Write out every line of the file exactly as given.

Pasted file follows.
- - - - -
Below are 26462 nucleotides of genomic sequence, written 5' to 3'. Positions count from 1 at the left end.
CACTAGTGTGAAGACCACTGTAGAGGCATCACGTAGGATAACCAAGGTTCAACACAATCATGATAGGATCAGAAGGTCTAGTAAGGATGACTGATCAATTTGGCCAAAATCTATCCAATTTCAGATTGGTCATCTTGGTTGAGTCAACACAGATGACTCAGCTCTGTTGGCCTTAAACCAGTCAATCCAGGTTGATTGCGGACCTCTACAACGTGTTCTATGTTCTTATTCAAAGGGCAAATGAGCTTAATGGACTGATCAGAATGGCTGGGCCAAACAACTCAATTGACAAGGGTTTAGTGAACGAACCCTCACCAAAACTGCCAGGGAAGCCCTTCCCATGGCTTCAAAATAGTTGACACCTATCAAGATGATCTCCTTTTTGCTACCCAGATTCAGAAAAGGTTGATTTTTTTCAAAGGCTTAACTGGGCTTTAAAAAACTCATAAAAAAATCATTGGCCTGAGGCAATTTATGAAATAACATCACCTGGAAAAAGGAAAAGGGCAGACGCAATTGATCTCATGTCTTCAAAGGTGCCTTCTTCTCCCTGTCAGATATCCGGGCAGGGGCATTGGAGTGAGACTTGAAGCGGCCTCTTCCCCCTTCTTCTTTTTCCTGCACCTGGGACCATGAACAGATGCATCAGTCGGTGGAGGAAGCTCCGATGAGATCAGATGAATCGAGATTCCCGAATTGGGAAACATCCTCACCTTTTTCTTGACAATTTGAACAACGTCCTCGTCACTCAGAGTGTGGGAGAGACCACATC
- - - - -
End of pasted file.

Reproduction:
Below are 26462 nucleotides of genomic sequence, written 5' to 3'. Positions count from 1 at the left end.
CACTAGTGTGAAGACCACTGTAGAGGCATCACGTAGGATAACCAAGGTTCAACACAATCATGATAGGATCAGAAGGTCTAGTAAGGATGACTGATCAATTTGGCCAAAATCTATCCAATTTCAGATTGGTCATCTTGGTTGAGTCAACACAGATGACTCAGCTCTGTTGGCCTTAAACCAGTCAATCCAGGTTGATTGCGGACCTCTACAACGTGTTCTATGTTCTTATTCAAAGGGCAAATGAGCTTAATGGACTGATCAGAATGGCTGGGCCAAACAACTCAATTGACAAGGGTTTAGTGAACGAACCCTCACCAAAACTGCCAGGGAAGCCCTTCCCATGGCTTCAAAATAGTTGACACCTATCAAGATGATCTCCTTTTTGCTACCCAGATTCAGAAAAGGTTGATTTTTTTCAAAGGCTTAACTGGGCTTTAAAAAACTCATAAAAAAATCATTGGCCTGAGGCAATTTATGAAATAACATCACCTGGAAAAAGGAAAAGGGCAGACGCAATTGATCTCATGTCTTCAAAGGTGCCTTCTTCTCCCTGTCAGATATCCGGGCAGGGGCATTGGAGTGAGACTTGAAGCGGCCTCTTCCCCCTTCTTCTTTTTCCTGCACCTGGGACCATGAACAGATGCATCAGTCGGTGGAGGAAGCTCCGATGAGATCAGATGAATCGAGATTCCCGAATTGGGAAACATCCTCACCTTTTTCTTGACAATTTGAACAACGTCCTCGTCACTCAGAGTGTGGGAGAGACCACATC